John Lex, a professional truck driver for Walmart Transportation and an America’s Road Team Captain for American Trucking Associations (ATA), lost his battle to colon cancer on Jan. 10. He was 56.
Lex was known fondly as the "selfie king" across trucking social media channels. He regularly spoke with students and adults about the impact of distracted driving as well as trucking as a career option. A longtime ambassador for the industry, Lex had been an America’s Road Team Captain since 2013, and in 2016 won the Mike Russell Trucking Image Award.
In October 2021, ATA presented its Trucking Cares Achievement Award to Lex during the Management Conference and Exhibition (MCE) in Nashville. The Trucking Cares Foundation’s Premier Achievement Award is bestowed annually to an individual or company that exemplifies trucking’s spirit of giving. In recognition of the recipient's generosity of time and money, the foundation donates to the recipient’s 501(c)(3) charity of choice (such charity shall further the foundation’s mission).
During his State of the Industry Address at MCE 2021, ATA President and CEO Chris Spear acknowledged Lex, a husband and father of two sons, for being a leader, the “first in line to help and always with a disarming smile.”
“While most of us were focused on the spread of COVID, this year’s recipient was dealing with an even bigger threat—cancer of an aggressive nature,” Spear said during MCE. “It took time to understand what could be done about it, but like our industry, he figured things out. He plotted a course and most importantly, he didn’t walk away from the fight.
“He showed us firsthand how the millions of drivers got America through this awful pandemic—they never quit,” Spear added. “Today, he is back in his cab doing what he loves most.”“I just look out here and I see so many family members,” Lex said, holding back tears during MCE 2021. “People talk to me about the trucking industry and ask me about becoming a truck driver. We are one big happy family no matter who you drive for or what position you hold. This past year and a half has just been tough. Without y'all, without your support, and without your prayers, there is no way I could have made it through here.”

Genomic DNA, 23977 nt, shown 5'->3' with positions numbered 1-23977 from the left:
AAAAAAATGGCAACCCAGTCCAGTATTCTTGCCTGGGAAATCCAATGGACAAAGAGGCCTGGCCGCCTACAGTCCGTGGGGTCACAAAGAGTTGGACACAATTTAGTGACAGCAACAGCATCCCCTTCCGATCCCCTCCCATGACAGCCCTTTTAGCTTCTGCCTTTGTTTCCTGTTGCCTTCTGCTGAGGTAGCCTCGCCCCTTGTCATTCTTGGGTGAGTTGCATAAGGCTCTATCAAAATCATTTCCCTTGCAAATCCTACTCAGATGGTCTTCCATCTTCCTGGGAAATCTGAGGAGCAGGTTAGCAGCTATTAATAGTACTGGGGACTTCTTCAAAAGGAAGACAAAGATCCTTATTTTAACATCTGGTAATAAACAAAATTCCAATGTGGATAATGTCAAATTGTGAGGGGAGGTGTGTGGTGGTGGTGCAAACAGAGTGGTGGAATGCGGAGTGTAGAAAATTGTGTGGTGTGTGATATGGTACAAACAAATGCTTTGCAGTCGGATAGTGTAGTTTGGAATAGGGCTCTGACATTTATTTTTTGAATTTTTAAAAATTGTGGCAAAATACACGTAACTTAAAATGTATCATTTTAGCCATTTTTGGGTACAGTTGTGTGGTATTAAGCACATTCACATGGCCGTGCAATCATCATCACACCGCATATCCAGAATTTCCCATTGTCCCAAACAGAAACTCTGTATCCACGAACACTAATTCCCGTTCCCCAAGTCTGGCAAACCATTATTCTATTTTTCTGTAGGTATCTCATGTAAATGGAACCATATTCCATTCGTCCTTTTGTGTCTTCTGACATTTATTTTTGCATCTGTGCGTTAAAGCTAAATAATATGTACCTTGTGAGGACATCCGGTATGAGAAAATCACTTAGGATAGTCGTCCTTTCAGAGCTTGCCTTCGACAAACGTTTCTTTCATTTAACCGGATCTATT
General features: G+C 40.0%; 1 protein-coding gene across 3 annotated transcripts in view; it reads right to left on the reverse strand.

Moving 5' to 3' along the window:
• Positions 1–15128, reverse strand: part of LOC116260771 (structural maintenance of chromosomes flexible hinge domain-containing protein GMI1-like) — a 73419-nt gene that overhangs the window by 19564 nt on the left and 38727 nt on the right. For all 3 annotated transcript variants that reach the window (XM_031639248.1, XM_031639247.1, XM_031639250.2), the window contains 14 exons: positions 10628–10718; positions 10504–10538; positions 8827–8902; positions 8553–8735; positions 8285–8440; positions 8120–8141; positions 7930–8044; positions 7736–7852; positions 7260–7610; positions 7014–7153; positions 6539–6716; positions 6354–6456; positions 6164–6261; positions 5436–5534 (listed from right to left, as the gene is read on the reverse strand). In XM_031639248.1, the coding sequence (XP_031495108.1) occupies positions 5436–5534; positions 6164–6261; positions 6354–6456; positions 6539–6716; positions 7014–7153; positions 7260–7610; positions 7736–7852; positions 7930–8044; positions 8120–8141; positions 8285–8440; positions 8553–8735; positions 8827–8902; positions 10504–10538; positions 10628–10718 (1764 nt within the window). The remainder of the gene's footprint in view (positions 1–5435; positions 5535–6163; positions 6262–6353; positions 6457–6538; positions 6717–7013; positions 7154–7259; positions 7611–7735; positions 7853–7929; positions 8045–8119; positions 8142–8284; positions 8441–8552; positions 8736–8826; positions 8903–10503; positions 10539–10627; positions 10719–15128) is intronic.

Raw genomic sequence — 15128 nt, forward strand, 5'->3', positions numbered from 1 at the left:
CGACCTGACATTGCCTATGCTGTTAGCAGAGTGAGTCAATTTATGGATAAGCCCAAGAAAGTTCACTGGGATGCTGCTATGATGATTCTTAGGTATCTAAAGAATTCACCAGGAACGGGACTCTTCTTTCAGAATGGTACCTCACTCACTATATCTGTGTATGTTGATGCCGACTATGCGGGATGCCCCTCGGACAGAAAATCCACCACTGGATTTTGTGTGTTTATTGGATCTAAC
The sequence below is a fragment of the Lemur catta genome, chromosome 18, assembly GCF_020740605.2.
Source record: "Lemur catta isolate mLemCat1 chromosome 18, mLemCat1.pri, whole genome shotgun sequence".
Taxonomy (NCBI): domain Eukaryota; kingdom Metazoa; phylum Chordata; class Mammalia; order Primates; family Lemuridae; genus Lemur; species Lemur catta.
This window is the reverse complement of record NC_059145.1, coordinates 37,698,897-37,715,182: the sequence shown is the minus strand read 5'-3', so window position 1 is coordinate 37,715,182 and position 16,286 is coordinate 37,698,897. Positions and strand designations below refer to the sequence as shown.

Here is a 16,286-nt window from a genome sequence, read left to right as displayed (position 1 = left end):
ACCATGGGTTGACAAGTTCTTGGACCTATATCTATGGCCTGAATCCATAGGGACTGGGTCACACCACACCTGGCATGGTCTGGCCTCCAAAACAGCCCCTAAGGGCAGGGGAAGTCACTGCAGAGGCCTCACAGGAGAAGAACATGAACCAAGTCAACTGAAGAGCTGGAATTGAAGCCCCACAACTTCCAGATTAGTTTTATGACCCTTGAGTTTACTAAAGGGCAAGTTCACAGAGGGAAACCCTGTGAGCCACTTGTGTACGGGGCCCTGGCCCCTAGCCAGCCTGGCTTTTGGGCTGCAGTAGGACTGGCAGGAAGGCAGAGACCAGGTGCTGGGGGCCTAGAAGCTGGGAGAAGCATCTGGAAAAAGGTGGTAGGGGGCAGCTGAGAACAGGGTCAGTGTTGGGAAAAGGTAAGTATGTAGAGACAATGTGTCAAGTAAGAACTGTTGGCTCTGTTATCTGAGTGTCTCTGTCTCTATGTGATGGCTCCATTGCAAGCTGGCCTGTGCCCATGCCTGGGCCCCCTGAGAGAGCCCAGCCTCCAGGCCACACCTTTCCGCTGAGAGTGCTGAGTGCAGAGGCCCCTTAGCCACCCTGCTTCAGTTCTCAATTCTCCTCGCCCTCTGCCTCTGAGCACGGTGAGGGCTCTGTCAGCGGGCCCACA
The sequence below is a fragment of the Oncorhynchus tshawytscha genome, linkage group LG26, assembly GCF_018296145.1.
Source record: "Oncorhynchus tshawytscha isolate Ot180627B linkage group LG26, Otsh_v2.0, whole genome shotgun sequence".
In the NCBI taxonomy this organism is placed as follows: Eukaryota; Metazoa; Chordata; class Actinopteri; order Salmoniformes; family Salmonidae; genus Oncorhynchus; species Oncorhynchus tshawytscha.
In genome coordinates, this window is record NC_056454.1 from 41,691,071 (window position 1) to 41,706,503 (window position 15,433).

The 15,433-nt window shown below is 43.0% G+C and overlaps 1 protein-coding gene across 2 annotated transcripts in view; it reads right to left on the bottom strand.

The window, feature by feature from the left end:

Upon his passing, members of the trucking community took to social media and began an outpouring of support and love for Lex, who had 3.1 million safe-driving miles during his more than three-decade career on the road.
"John and I served on America's Road Team together,” said Gary Babbitt, consultant, driver, classroom instructor, and driver instructor for Commercial Fleet Data Systems. “He was a great husband, father, son and friend who had a servant's heart to make the world a better and safer place for all. If there's a tribute to his legacy that I may leave, it would be that he was the driver we should all aspire to be and the person we should try to emulate.”
“He was the example of excellence and dedication for Walmart Private Fleet drivers,” recalled Avry Jones, transport coordinator and customer service assistant at Walmart. “He was a great teacher to me when I started in transportation. He was also a GREAT human being.”
In an August 2020 YouTube video that Lex recorded in front of his tractor-trailer, he expressed his love for the job and for the "freedom of the highway." He provided real-world insights on the benefits of being an over-the-road truck driver.
"One of the things I love about this job is that we are always there in times of need—whether it's a natural disaster like a hurricane or a tornado, or during this COVID virus," Lex said. "We're always there; we always step up and provide everything—whether it's the food you eat, the table that you sit at, the chair you sit in, the clothes that you wear, the car that you drive, the house that you live in and all those building materials—all that stuff has been on the back of a big truck. So, we're essential workers at the least.
"Just wanted to let you know that trucking might be a career for you," Lex said in the video's conclusion with his well-known and endearing smile.